Cryoport is now supporting the CAR-T products Kymriah and Yescarta and these account for effectively all commercial revenues. Management said that clients recently filed Biologic License Applications (BLA) or Marketing Authorization Applications (MAA) for five new therapies. This may have accounted for a meaningful part of the slowing of clinical trial sales. Management also said that it expects 10 additional commercial filings over the course of the year in 2020.

I would refer you to a report that I wrote on December 12, 2019, Exciting Clinical Data on CAR-T Drugs Points to Dramatic Growth,  that discussed why I believe that CAR-T drugs will be a major driver of growth for Cryoport. I expect that Kymriah and Yescarta will gain additional indications that should dramatically drive growth and I am also excited about the potential for BMY’s two CAR-T drugs liso-cel and lde-cell. Like Kymriah and Yescarta, liso-cel is targeted at CD-19 cancer targets. However, BMY believes that it has a superior safety profile that will enable it to used by a much wider swath of the physician community. ide-cel is the first CAR-T targeted at the BCMA antigen on multiple myeloma cells. This presents a very different, new disease target from Kymriah, Yescarta and liso-cel which target B-cell mediated hematological cancers. The opportunity in multiple myeloma may be of the same magnitude.

Investment Thesis

Earlier, I mentioned that I am projecting $66 million of commercial revenues in 2024 up from $9 million in 2019. However, this estimate is based only on prospects for Kymriah, Yescarta, liso-cell, ide-cel and other BCMA CAR-T products. I have no estimates for three other products that might go commercial in 2020 nor the potential ten new regulatory filings in 2020 and doubtless many other that will come forth in 2020 to 2024 timeframe. This is not to say that I am somehow negative on these products. It is just that I don’t yet have a firm grasp of their individual commercial potential and in some cases, I don’t even know what the products are. It seems clear that we are just seeing the tip of a very large iceberg of cell therapy products that will manifest itself over not just one decade, but several.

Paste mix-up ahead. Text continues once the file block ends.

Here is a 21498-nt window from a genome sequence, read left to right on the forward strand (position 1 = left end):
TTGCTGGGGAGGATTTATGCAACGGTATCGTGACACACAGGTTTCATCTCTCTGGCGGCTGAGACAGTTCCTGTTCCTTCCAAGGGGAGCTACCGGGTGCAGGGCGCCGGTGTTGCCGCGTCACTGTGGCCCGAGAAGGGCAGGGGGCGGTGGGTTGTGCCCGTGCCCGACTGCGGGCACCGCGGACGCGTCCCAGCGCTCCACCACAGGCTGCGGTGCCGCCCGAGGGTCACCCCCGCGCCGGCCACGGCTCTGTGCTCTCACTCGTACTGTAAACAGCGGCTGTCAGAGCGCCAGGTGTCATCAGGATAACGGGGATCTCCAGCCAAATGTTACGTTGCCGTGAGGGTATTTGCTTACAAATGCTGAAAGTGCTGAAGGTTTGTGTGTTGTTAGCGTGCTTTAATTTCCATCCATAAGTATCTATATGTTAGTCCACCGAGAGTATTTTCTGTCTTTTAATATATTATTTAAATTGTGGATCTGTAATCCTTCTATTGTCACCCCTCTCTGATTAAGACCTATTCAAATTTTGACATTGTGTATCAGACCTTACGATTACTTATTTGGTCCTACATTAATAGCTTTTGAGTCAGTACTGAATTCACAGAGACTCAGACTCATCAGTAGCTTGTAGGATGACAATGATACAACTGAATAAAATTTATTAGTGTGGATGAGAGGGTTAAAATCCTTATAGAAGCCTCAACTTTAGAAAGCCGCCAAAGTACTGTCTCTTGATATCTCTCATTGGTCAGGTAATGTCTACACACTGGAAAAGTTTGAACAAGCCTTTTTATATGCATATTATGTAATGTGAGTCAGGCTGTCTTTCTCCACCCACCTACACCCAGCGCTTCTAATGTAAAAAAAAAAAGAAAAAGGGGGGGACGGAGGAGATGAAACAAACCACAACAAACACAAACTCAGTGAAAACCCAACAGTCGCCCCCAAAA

Obviously, I continue to believe that Cryoport is a premier growth story. The market reaction to the 4Q sales surprise is gratifying. Initially, the stock dropped sharply. I suspect that computer trading played a significant role in this as one of the factors that most influences computer generated trading is a sales or earnings surprise. Another key factor is changes in analyst’s opinions and it is encouraging that to my knowledge no analyst changed their opinion because of this 4Q event.

Looking ahead, there is some uncertainty as to whether the events that affected clinical trial sales in 4Q will affect 1Q as well. Management may or may not be able to get some fix on this by the time of the March 5 conference call on full year 2019 results. I am also acutely tuned to what commercial sales were in 4Q, 2019. My estimate, as I previously noted is $3.1 million versus $0.8 million last year. A surprise in any direction could have a noticeable affect on the stock price.

Bottom line, my enthusiastic view that this promises to be an exceptional growth stock remains firmly intact.